LONDON • Standard Chartered could claw back bonuses from up to 150 senior staff after slumping to its first annual loss since 1989, as hefty restructuring costs and weak commodity prices took their toll on the emerging markets-focused lender.
The bank fell to a headline pre-tax loss of US$1.5 billion (S$2 billion) after accounting for costs from redundancies and impairments on bad loans.
Underlying profit plunged 84 per cent to US$800 million, missing analysts' average estimate of US$899 million, according to Thomson Reuters data.
Chief executive Bill Winters yesterday said the bank had launched accountability reviews which could lead to it taking back payments made to some senior executives if they are found at fault for the lender's soaring bad loans book.
"(The bank's) executive directors have already paid a price for our underperformance," Mr Winters told a conference call, referring to a decision not to award bonuses to executive directors this year and the expiry at zero value of a 2013 performance-linked incentive programme.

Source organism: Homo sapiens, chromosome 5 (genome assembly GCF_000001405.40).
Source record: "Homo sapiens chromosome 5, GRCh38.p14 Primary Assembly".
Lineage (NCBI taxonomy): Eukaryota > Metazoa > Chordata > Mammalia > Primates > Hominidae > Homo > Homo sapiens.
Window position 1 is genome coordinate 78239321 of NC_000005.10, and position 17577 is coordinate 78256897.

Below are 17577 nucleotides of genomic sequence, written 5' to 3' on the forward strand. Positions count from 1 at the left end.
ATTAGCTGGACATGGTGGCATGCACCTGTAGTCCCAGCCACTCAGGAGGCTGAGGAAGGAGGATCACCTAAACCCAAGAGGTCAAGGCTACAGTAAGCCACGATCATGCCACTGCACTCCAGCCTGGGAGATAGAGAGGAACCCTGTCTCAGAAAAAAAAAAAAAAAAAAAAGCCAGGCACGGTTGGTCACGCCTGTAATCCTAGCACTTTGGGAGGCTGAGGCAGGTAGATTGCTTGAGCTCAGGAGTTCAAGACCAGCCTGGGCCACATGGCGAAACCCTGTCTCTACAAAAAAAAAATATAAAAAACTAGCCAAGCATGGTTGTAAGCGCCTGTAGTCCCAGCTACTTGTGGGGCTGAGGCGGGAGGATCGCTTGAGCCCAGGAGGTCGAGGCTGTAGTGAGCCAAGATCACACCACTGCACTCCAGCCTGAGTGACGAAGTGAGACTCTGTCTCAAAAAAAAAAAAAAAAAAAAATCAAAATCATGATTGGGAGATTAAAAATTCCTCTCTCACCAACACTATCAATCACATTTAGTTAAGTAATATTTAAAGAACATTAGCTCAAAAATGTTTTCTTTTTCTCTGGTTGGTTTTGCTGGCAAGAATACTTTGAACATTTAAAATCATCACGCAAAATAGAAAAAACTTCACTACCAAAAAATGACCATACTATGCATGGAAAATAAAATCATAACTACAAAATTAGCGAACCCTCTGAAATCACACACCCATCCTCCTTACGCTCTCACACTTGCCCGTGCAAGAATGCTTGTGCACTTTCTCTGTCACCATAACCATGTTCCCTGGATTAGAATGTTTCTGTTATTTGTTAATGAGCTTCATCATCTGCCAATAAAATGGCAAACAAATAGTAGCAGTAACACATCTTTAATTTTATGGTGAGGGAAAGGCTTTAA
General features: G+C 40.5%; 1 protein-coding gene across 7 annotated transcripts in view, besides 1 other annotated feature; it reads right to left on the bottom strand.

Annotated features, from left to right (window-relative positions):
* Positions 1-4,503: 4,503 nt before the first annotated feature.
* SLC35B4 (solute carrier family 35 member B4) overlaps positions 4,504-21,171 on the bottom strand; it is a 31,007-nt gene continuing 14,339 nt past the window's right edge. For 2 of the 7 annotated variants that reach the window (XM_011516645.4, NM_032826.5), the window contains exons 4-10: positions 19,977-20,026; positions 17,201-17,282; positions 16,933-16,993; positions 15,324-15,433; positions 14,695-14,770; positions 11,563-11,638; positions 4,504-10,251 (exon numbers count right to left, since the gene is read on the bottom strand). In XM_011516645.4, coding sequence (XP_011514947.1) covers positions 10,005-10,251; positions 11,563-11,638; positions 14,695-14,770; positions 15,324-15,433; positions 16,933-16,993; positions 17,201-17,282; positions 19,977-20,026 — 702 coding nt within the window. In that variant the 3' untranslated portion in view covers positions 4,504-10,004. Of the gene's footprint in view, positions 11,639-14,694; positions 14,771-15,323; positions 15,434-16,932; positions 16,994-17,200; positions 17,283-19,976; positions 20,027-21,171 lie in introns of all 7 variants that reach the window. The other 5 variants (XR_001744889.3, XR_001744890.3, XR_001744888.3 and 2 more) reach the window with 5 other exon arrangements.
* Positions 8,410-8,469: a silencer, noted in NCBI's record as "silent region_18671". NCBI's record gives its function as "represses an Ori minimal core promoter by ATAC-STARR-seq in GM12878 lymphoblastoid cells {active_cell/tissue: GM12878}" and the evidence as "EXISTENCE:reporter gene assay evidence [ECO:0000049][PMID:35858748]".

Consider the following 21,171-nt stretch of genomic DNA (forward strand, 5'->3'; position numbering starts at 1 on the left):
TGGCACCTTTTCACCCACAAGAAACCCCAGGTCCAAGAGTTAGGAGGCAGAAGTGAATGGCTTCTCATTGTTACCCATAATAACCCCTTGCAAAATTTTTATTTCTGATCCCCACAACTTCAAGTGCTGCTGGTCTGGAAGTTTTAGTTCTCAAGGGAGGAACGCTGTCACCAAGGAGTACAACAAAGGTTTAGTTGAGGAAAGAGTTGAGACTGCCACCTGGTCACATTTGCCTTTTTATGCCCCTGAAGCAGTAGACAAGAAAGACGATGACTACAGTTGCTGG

Reviews into whether individuals breached compliance or risk-related rules that led to the bank's underperformance could lead to further clawbacks of bonuses paid out in the past, Mr Winters said.
A spokesman for the bank declined to comment on the identities of individuals who may be subject to the clawbacks, but said the reviews covered around 150 employees, current and former.
The surprise annual loss shows the scale of the task facing Mr Winters as he attempts to restore revenue growth and repair a bank's balance sheet riddled with bad loans made under previous CEO Peter Sands' expansion-oriented regime.
A former JPMorgan investment banker, Mr Winters last November announced plans to axe 15,000 jobs and raised US$5.1 billion in capital as part of a plan to restore profitability and shore up the balance sheet.
"The challenging external environment is not an excuse for our performance. We are not unwitting victims," Mr Winters said.
The lender plans to introduce a new long-term bonus plan for its 200 or so most senior managers that will pay out in 2018 if they meet targets to improve shareholder returns and other strategic objects. Bonuses across its workforce for the past year were down an average 22 per cent.
Standard Chartered's problems began to emerge in 2012, when after a decade of rising profits the lender was hit by US regulatory fines and the start of a prolonged downturn in emerging markets and commodity prices on which much of its fortunes depend.
Unable to reverse the trend, Mr Sands was ousted as CEO in February last year.